Grimm Forest review — Once upon a time

Grimm Forest
Every child knows the story of the Three Little Pigs and their nemesis, the Big Bad Wolf. We’re also taught from an early age to learn the moral of the story: hard work and patience will triumph over taking the easy route. Or will it? In The Grimm Forest, two to four players take on the role of descendants of the original pigs, challenged with building houses, making fairytale friends and avoiding a host of potential foes.


The Grimm Forest is a fairly straightforward game, inextricably linked to the Three Little Pigs theme. Players must collect straw, wood and bricks to construct houses, just like the pigs in the story. The first pig to complete three houses (out of any material) wins. Along the way, drawing fable cards might spawn monsters or affect the way that resources are distributed in some other way. Friend cards (drawn during the build process or on certain other occasions) can offer powerful benefits to the player who draws them, but each pig can only have one friend in play at any given time.

A key concept of The Grimm Forest is that when the pigs visit gather locations, they split whatever is there (rounded down) between however many pigs visit the same place. Choosing which location to visit is done in secret using a personal deck of gather cards, so getting to a location on your own is a mix of luck, intuition and reading the game state. Obviously every pig wants as many resources as possible for themselves, so gamesmanship and misdirection is very much encouraged.

Among the fable cards, several (including a number of monsters) have negative effects on other players, introducing a number of confrontational mechanics. Most of these are fairly mild and involve messing with the chosen gather locations, changing the way resources are shared out or adding a bonus to certain spaces but not others. Resources can be converted into building sections in the second phase of each turn and the first player to build three houses wins. If more than one player completes three houses in the same turn, the sturdiest houses win the tie.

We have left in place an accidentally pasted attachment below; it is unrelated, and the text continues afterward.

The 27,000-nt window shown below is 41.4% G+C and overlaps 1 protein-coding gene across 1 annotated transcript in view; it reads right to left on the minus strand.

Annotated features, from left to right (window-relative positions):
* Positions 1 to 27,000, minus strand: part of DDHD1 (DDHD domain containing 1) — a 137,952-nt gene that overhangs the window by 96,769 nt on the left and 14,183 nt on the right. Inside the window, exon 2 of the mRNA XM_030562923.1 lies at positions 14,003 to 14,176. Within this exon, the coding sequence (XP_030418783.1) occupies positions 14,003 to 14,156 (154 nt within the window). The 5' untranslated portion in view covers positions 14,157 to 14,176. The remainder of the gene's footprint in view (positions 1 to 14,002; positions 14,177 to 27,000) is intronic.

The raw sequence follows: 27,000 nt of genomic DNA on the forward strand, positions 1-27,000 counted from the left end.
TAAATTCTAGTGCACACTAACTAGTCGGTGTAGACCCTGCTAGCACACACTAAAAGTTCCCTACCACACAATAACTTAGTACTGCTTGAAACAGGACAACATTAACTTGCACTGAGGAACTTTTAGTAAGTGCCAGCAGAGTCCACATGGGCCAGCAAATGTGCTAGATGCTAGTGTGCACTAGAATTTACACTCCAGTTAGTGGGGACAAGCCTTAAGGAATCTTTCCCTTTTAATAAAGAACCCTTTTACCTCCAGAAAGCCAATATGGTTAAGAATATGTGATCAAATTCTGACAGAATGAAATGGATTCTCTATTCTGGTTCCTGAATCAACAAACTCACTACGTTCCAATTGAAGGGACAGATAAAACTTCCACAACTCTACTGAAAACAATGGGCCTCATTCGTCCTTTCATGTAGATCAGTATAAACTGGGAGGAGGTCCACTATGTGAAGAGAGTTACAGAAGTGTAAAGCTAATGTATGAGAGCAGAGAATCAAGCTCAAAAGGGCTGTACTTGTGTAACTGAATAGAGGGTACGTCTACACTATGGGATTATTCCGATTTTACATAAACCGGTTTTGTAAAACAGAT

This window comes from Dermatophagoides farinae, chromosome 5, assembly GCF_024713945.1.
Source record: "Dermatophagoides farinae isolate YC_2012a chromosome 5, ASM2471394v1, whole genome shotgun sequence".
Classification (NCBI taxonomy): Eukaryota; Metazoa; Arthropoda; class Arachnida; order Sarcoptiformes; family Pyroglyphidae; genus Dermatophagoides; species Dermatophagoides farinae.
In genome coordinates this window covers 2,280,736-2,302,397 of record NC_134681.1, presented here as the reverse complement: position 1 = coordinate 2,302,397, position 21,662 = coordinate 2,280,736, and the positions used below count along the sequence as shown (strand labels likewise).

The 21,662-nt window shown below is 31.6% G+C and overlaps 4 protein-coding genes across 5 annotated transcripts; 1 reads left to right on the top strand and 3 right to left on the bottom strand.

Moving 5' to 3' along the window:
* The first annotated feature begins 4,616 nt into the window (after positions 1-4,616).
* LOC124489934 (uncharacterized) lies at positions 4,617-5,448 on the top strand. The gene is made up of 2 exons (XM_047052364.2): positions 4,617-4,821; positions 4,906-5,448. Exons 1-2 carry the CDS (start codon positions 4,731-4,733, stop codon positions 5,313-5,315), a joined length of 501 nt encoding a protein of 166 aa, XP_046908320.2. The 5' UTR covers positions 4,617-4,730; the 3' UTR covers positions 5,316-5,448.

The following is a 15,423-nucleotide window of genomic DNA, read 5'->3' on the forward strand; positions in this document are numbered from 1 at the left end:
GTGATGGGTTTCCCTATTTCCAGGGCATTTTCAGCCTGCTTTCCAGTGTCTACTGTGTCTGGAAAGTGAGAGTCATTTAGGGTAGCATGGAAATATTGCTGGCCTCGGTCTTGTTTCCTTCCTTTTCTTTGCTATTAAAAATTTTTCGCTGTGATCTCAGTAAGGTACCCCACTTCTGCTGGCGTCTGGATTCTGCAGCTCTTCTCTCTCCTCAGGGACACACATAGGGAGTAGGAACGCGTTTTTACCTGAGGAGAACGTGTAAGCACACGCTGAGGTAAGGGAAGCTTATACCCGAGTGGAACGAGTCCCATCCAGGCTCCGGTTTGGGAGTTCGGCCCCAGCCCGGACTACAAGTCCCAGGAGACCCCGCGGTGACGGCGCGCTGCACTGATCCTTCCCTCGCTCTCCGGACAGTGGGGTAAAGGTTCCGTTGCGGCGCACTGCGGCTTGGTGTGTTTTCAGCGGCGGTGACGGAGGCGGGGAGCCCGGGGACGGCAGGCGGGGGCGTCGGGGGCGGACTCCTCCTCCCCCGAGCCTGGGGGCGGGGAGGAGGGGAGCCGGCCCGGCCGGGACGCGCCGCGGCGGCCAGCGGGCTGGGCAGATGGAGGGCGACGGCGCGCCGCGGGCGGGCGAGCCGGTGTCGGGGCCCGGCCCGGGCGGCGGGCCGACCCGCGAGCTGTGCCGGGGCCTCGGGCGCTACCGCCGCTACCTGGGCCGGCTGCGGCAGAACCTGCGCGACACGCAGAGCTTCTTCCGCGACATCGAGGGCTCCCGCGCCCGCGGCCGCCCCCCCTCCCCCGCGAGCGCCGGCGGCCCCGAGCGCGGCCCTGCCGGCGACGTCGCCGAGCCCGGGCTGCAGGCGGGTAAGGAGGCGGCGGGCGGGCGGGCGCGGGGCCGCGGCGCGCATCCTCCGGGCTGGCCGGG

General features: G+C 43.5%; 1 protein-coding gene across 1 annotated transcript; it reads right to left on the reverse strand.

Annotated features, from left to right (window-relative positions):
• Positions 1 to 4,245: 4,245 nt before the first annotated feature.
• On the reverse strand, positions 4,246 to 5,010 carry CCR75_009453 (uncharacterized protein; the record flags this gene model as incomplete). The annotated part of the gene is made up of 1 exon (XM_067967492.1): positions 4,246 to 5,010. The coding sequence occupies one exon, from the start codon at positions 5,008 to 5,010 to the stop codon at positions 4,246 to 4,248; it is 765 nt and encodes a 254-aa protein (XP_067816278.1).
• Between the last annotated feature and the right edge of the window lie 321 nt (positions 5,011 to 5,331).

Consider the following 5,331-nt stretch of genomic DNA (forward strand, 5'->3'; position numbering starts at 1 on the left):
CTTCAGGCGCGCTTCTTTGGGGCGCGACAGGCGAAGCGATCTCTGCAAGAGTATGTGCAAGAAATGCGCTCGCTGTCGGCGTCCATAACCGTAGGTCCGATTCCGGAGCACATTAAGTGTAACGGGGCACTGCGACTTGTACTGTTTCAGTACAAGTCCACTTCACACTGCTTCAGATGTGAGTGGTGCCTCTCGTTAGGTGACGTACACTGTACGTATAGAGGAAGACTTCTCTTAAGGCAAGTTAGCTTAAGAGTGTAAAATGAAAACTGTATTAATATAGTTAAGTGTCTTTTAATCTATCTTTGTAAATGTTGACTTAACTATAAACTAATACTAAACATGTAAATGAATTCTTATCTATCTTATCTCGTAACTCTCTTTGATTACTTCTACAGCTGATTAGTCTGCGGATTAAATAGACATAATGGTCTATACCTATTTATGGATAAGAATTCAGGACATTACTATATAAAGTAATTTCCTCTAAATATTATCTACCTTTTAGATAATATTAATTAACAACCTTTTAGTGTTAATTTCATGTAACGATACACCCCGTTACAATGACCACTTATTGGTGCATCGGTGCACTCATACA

Whilst I am privileged enough to see many exceptionally well made games, few are as delightful and well considered as The Grimm Forest. For starters, it comes in a large box with the rarest kind of inserts — a properly customised set of storage containers for all the pieces. The pieces themselves are equally impressive, with a nice mix of plastic and thick-cut card, not to mention more than just a few large and nicely detailed miniatures for the pigs and various monsters.

Each player has their own home board with a unique look and colour scheme, whilst each resource-gathering spot also has its own board. Only straw, wood and brick boards are used at two or three players, whilst in four-player games, a fourth resource board is introduced. The fourth board is the market, which is replenished with one of each resource type, rather than a larger number of one fixed resource. House pieces are plastic rather than wood and each house has foundations, walls and a roof. Each of these slot together to create the finished article, which is a lovely feature.

Cards in The Grimm Forest share the same artwork as the box and match the pieces elsewhere in the game exceptionally well. Every single one is adorned with beautiful images of fairytale creatures and characters including Snow White, Rapunzel, Little Red Riding Hood and more. The artwork on these cards is so good that it’s almost a shame the cards are not even more prominent during gameplay, but regardless, it’s always a pleasure to see them. The manual is very easy to pick up and learn the game from, so between great looks and simplicity of teaching, getting The Grimm Forest to the table is never difficult.

Turn structure

Playing The Grimm Forest is very straightforward, allowing it to sit at the more complex end of gateway games. A few basic phases make up the structure of the game and within them, there are a few possible variations on what the players might choose to do. The first of these is the gather phase, during which each player secretly places their gather card (to indicate which location they will take resources from) as well as a fable card if they wish.